This Is Why Your Eggs Need To Be At Room Temperature When Baking

It pays to be extra precise when baking a cake.

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"Baking is a science" is the oft-mentioned excuse when something goes wrong with a recipe. Many are more comfortable with the casualness of cooking because you can add a pinch of this and that at different stages of the cooking process and usually, end results will be the same. Baking, however, requires more precision, from the measurements of each ingredient to the exact temperature of the oven when you finally put your batter to be baked. 

 

Being precise is particularly important when it comes to temperature. Whether it's your ingredients or your oven, how hot or cold something is plays an important part in baking.

 

 

Take eggs, for example: Eggs react better when these have been allowed to sit out and come to room temperature than if it were used straight from the refrigerator. While there are cases when this doesn't matter, more likely than not, it can matter.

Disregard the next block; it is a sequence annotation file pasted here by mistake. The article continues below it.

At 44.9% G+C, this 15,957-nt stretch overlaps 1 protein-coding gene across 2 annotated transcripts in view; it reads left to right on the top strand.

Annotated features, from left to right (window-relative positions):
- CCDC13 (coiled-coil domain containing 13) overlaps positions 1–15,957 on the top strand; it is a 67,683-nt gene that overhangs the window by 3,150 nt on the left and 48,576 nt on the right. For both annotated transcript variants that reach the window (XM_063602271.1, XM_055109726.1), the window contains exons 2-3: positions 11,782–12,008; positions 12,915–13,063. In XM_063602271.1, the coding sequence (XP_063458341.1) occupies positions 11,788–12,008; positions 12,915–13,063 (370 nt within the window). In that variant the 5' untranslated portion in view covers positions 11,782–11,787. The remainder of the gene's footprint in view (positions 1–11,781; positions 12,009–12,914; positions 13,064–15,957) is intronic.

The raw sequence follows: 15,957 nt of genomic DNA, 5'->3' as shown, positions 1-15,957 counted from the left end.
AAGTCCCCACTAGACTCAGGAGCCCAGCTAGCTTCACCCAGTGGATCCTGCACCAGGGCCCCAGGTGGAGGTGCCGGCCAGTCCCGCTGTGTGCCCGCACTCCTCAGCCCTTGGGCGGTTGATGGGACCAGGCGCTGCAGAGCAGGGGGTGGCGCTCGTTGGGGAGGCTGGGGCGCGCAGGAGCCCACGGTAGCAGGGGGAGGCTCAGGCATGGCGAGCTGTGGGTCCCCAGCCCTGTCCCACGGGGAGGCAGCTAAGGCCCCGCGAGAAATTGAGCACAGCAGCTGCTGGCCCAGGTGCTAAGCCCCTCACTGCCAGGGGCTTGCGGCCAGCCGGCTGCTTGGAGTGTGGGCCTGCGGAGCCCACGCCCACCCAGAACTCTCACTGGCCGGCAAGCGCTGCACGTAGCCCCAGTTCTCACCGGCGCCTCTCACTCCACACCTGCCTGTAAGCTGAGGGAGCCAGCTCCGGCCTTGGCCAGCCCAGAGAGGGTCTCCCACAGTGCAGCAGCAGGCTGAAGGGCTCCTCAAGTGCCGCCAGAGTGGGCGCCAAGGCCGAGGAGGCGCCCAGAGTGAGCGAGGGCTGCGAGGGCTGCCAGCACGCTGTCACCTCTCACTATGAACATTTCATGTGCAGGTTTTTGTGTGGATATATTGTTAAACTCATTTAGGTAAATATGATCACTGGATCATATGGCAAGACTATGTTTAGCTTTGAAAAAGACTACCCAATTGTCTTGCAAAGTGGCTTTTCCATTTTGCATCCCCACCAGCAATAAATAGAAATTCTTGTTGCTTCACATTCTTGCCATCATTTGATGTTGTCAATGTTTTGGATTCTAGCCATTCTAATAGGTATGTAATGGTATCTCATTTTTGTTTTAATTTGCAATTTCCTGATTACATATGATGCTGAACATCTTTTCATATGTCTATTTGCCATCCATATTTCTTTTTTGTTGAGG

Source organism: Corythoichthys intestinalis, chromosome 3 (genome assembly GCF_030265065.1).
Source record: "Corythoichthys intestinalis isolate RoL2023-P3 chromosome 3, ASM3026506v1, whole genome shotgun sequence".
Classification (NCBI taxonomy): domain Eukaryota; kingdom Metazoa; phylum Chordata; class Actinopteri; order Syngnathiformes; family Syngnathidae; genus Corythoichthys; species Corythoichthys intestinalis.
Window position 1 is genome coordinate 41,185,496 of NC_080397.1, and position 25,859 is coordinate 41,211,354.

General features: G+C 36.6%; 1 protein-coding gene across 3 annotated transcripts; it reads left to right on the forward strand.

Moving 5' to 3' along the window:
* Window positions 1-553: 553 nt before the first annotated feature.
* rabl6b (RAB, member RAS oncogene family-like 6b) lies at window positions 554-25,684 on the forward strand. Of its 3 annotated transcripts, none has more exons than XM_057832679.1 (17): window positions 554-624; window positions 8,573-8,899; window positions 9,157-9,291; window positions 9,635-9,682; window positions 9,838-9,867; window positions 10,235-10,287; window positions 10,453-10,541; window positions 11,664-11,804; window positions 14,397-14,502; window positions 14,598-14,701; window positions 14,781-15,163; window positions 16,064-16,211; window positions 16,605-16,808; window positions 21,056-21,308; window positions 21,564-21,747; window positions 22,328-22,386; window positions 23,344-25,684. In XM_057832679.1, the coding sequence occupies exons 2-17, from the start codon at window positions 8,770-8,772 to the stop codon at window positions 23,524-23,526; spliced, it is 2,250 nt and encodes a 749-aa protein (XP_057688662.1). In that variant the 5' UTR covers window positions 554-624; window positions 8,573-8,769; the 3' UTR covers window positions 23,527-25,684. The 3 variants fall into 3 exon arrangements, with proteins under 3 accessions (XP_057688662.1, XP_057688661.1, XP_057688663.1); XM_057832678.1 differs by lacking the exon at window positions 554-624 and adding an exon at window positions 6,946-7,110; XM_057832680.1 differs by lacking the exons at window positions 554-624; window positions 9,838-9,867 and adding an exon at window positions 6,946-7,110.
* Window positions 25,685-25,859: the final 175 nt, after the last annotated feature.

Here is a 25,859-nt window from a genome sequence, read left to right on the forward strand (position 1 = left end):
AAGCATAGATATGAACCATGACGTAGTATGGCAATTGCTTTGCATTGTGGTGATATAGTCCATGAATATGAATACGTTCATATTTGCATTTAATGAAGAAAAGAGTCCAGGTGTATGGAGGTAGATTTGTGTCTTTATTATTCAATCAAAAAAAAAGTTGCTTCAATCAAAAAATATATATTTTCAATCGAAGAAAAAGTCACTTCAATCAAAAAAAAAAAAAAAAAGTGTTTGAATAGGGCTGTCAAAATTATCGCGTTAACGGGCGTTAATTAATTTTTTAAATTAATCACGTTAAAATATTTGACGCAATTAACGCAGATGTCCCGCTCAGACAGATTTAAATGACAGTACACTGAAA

Here's why:

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Room temperature eggs are easierand will more easily, incorporate into a batter and become airy versus a cold egg. That's because the cold helps keep the proteins tight (and that's why whole eggs are easier to separate when cold). Imagine yourself as the egg: you are more likely to curl up into a ball when cold to stay warm. That's what the egg proteins are doing: curling up tight against the cold. However, when an egg is warm or at room temperature, the warmth "melts" or loosens the consistency of the egg. This is why egg whites are more easily whipped to stiff peaks when warm.

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Plus, when eggs are present in a batter, it not only acts as a binder, it also acts as a leavener. The air trapped in the beaten and whipped eggs will help with the final texture of the baked good. It's not just the baking soda and baking powder that help cakes rise; so too do eggs. Angel food and chiffon cakes are perfect examples of eggs' leavening abilities.

 

 

 

The butter that you beat with sugar should also be warm enough to be softened, usually at around room temperature. That's because when you add a cold egg to a creamed butter mixture, the cold can "stiffen" the already softened and warmed butter, making you work harder to warming up the mixture again.

 

For your next baking session, ready your ingredients, including your eggs, so you not only have a cake batter that will easily come together, you won't have to work harder to get your ingredients to work together, too.

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